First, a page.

Walk on Water Returns to Fairfield

Record Turnout at Tenth Annual Walk on Water 

Fairfield University's School of Engineering hosted its largest ever Walk on Water with over 200 community members in attendance.

Sixteen teams of first-year engineering students used their engineering skills and knowledge from their “Fundamentals of Engineering” course to design, build, and race buoyant contraptions that allowed them to "walk on water." The competition was judged by engineering professors John Drazan, PhD; Elif Kongar, PhD; Isaac Macwan, PhD; and Gigi Belfadel, PhD. 

Following an intense competition, Max Topol, Myles Gorski, Will Henderson, Conor Creighton, Liam Gelston took home “Best Engineering Design” while Charlotte Savigny ’26, Kayleigh Chin’26, and Sarah Dorgan ’26 were awarded the “People’s Choice Award.”

For their design, Savigny, Chin, and Dorgan analyzed the buoyancy and movement of boats. Using this knowledge, they used foam with a similar consistency to a boogie board that attached to a PVC pipe to act as a flotation device. For extra support, the team added buckets to the bottom for stabilization. They also designed foam foot boards that were encased to allow them to propel through the water.

“This experience has taught us many helpful tips regarding different design processes and how to make alterations in order to take our original ideas and make them better. We have used problem-solving skills to determine which design would be the most efficient for our project, while also keeping within the various constraints we were given,” said Savigny.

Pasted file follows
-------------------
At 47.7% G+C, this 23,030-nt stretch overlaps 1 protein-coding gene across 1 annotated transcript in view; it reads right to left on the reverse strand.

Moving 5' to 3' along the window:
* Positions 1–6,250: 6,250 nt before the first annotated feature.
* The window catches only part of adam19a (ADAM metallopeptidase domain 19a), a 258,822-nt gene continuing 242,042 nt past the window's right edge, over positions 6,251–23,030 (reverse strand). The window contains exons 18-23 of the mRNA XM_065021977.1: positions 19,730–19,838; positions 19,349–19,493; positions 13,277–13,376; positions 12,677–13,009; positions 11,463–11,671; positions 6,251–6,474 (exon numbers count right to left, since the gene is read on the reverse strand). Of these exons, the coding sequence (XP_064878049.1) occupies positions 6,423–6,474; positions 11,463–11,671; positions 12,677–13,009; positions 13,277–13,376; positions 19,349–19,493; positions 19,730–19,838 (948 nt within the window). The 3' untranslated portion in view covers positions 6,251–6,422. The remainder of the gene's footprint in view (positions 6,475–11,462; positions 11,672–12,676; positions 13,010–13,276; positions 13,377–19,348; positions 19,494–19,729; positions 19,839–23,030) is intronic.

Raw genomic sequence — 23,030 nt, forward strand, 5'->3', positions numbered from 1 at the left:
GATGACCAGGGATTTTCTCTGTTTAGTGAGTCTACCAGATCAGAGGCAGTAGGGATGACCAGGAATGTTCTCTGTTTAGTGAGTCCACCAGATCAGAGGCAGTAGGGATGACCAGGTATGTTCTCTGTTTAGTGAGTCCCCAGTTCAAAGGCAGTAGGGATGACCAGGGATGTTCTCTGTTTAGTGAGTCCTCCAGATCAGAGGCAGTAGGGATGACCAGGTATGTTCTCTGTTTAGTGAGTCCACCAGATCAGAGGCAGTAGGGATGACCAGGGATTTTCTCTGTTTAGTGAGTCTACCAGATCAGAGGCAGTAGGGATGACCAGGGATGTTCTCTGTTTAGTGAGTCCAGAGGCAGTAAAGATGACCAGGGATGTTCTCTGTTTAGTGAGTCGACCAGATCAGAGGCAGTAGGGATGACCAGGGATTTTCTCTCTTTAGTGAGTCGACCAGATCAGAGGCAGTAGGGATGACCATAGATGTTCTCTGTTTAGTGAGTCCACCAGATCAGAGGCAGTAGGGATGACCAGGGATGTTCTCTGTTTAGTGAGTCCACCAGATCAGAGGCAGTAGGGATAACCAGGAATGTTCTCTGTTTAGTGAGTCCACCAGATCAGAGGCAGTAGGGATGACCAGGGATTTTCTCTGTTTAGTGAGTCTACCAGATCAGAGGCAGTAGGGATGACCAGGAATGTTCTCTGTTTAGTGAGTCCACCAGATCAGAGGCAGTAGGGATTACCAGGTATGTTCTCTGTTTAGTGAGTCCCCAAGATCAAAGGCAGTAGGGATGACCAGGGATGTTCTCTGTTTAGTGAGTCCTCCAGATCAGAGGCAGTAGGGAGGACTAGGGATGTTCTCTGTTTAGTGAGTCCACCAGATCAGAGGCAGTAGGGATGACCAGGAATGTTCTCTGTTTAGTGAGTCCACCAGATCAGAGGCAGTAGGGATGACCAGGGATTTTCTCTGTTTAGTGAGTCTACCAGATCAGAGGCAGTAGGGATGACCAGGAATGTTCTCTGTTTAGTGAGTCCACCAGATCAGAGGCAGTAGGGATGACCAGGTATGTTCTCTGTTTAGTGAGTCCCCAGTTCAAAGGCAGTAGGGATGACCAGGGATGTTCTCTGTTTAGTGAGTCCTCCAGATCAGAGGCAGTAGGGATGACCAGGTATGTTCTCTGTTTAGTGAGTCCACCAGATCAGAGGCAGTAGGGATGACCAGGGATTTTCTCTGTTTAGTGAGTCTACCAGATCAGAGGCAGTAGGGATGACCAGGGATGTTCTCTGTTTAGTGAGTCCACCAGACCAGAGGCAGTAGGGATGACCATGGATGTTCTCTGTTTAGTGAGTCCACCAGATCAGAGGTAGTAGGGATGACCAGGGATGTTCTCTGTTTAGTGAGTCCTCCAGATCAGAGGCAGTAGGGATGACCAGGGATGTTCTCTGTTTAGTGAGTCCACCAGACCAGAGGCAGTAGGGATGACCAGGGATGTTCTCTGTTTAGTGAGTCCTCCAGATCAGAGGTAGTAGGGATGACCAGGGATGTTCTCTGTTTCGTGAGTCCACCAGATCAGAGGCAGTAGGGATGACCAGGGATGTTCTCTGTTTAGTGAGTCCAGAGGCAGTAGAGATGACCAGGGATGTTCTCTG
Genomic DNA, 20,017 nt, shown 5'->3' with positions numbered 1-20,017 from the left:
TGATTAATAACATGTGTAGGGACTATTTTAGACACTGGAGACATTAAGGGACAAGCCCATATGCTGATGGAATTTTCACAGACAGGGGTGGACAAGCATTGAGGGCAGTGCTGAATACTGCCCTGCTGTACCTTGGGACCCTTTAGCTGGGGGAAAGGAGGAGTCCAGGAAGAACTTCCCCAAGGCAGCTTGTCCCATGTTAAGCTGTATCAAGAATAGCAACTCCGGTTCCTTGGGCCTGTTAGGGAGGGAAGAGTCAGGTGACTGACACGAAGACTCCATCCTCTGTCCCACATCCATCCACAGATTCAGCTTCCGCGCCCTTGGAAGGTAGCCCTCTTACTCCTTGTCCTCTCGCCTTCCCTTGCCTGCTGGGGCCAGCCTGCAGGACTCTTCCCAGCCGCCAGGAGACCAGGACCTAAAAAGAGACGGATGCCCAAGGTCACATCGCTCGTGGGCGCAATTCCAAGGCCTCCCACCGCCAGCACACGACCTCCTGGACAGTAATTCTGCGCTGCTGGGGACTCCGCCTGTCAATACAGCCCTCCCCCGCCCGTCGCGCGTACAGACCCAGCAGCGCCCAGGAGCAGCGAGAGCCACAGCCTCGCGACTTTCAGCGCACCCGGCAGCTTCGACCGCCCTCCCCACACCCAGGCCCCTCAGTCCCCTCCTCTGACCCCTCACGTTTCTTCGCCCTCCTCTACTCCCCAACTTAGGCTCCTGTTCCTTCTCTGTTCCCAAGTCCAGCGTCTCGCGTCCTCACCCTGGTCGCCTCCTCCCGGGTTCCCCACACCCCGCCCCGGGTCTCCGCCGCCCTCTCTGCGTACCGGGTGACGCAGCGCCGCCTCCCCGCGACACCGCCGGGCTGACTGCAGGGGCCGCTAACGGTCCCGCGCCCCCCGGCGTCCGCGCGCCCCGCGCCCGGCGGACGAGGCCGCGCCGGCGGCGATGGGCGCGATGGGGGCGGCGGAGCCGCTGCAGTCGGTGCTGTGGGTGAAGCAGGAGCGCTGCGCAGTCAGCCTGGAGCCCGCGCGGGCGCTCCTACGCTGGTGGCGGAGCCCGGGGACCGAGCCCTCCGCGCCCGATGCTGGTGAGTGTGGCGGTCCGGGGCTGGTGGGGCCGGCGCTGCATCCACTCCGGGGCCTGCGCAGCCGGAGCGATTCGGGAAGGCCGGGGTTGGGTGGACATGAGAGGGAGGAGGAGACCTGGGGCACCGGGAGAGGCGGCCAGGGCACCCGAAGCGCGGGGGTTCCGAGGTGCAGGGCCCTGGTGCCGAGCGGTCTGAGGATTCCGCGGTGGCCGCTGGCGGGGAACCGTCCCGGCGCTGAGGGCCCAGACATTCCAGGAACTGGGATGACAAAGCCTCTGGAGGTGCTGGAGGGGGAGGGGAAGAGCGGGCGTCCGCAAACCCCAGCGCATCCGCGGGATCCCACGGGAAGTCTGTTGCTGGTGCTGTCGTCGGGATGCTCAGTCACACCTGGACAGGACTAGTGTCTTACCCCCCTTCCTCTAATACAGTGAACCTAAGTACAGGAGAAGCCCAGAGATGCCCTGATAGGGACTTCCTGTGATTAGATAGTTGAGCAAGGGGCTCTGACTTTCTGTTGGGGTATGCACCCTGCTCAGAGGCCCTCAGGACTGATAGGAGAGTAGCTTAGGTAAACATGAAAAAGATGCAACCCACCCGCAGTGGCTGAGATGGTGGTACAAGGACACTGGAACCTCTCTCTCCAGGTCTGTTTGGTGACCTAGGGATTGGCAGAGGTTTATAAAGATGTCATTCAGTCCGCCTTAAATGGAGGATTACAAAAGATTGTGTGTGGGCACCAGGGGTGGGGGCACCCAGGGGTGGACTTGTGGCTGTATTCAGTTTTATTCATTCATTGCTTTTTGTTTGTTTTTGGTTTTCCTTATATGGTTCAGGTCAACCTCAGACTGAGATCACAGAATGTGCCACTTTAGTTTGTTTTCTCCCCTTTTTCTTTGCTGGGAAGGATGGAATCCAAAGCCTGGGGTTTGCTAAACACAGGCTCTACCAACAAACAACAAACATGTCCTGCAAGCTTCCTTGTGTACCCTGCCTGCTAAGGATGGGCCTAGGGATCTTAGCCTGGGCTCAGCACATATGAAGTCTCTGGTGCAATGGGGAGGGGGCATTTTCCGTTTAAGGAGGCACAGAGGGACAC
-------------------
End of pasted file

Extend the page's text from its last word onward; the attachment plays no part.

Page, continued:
The team also noted that “through this process, we are taught to think critically about how to create a structure that is stable, buoyant, able to cut through water efficiently, and strong enough to sustain an operator.”

New this year, student teams will incorporate a service-learning element to the annual event by engaging with Wakeman Boys & Girls Club members prior to the competition. Fairfield undergraduate engineers presented their design processes to the visiting students at the School of Engineering's new state-of-the-art Innovation Annex, before heading to the RecPlex to put their creations to the test.

“This experience builds confidence in the first-year students and allows them to practice their communication skills in an environment in which they are also serving as role models and mentors,” said Dr. Kongar. “This service-learning opportunity is replicable for other engineering programs seeking to improve student communication skills and will help build a more robust pipeline of young students into the engineering professions.”

Walk on Water 2022

Tags:  School of Engineering and Computing


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